New IVC Filter Study Shows Low Retrieval Rates
Doctors use IVC filters to help prevent pulmonary embolism, however, they are exposing patients to more harm than PE. In a study by Dr. Kush Desai, standard retrieval techniques were twice as likely to fail when an IVC filter was implanted over 7 months prior.
IVC Filter Risks
IVC Filters use metal wires to capture and trap blood clots before they can reach the lungs. When a blood clot reaches the lung, it is referred to as a pulmonary embolism (PE). PEs cause about 300,000 deaths ever year – the third most common cause of death in hospital patients.
However, the device brings its own risks. It can cause vein and organ perforation when it migrates, deep venous thrombosis when a blood clot forms in a vein, pulmonary embolism (PE) when a blood clot in a deep vein travels through the bloodstream to the lungs, often causing death. The most common is failed removal.
IVC Filter Failed Removal Study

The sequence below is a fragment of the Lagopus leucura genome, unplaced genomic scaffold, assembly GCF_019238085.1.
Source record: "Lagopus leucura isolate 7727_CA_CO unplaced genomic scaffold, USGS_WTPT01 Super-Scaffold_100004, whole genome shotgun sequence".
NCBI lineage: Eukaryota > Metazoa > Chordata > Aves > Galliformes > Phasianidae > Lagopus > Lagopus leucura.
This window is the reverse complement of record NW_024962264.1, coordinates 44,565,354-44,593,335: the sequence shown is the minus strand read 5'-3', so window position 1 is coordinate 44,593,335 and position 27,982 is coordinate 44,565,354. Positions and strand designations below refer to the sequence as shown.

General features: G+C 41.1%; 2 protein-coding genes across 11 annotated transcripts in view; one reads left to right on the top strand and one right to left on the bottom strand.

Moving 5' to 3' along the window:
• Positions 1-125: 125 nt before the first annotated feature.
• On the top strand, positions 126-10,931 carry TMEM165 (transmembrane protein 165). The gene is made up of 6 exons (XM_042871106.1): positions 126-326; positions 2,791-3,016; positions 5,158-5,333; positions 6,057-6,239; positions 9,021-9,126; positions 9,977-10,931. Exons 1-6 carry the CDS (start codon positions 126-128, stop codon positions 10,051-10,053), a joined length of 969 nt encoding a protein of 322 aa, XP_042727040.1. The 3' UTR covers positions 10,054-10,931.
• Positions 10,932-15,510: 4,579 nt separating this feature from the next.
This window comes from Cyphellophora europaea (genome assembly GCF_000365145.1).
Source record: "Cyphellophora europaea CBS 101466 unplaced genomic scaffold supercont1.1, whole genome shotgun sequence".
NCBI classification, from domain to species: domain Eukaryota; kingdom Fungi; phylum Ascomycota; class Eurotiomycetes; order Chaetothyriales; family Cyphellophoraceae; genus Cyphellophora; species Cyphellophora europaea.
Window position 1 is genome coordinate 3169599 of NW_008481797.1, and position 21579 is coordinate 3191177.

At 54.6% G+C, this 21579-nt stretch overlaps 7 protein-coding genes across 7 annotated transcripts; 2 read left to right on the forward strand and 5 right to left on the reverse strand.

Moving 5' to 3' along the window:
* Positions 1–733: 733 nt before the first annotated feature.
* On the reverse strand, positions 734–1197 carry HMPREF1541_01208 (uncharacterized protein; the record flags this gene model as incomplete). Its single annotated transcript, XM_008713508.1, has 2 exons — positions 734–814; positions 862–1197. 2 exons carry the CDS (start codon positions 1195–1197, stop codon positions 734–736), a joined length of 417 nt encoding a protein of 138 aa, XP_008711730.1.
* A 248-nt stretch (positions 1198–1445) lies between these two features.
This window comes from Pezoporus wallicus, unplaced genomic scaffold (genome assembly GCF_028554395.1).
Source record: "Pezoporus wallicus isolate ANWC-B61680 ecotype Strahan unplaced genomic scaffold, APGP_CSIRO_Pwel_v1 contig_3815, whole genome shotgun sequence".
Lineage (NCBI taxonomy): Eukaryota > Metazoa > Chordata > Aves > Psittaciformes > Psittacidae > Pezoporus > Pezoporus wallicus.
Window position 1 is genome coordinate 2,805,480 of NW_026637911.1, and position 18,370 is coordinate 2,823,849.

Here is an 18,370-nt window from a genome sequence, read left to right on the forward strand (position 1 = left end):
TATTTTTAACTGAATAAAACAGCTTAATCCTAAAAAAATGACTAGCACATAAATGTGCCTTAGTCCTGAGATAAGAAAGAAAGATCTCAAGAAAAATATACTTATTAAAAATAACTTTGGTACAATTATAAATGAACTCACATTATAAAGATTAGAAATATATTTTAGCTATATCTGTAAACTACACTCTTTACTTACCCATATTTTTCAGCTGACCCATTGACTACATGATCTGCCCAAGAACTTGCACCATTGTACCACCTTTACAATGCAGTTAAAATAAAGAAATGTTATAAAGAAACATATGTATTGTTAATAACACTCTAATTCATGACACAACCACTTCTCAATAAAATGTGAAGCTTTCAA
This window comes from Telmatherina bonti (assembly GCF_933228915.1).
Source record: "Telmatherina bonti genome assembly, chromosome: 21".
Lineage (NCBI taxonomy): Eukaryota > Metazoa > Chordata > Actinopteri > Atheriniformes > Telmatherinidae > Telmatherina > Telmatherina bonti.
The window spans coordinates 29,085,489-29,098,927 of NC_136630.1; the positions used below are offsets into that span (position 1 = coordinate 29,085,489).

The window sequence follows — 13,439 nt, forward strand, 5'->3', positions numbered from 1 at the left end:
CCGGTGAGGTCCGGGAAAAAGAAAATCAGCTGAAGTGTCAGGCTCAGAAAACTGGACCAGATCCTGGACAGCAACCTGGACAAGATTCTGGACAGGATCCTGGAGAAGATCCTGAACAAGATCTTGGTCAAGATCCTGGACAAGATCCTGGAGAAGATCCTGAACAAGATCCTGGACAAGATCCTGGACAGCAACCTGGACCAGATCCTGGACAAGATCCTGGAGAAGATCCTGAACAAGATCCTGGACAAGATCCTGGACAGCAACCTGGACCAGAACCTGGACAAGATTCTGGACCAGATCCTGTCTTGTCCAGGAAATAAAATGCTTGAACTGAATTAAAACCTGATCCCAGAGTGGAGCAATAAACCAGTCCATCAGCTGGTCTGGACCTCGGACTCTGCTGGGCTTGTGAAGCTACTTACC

Not only did the study by Dr. Desai find that less than 30% of IVC filters are ever removed, but also that the device carries an overall near 20% failure rate. That failure rate skyrockets to 41% after 7 months and using standard retrieval techniques.
Dr. Desai urged patients that the longer an IVC filter stays in the body, the more deadly they become.
This isn’t the first study to published these results. In 2013, the Journal of the American Medical Association (JAMA) published a study focusing on IVC filters in nearly 1,000 patients. Of the 680 patients who received retrievable IVC filters, doctors were only able to successfully remove 58 of them. Doctors made 13 unsuccessful removal attempts, 11 of which occurred in those who had their filters for more than 85 days.
From the 13 unsuccessful attempts, eight patients couldn’t remove the filter because it was embedded. Three patients couldn’t have it removed since the device protruded through a blood vessel. Two others had unsuccessful removal since the device migrated, and the last unlucky patient had a blood clot inside the filter.
Lawsuits over Defective Design
Patients inserted with retrievable IVC filters are suing manufacturers over allegations of poor design and the manufacturer failing to warn patients of those risks. Faulty filters can puncture veins, fracture, migrate to other parts of the body which cause complications.
The Michael Brady Lynch Firm is accepting new cases in all 50 states. We offer a free, no obligation case review. You may be eligible for compensation to help offset the mounting costs sustained from your faulty IVC Filter. Let our decades of experience bring you the compensation you deserve.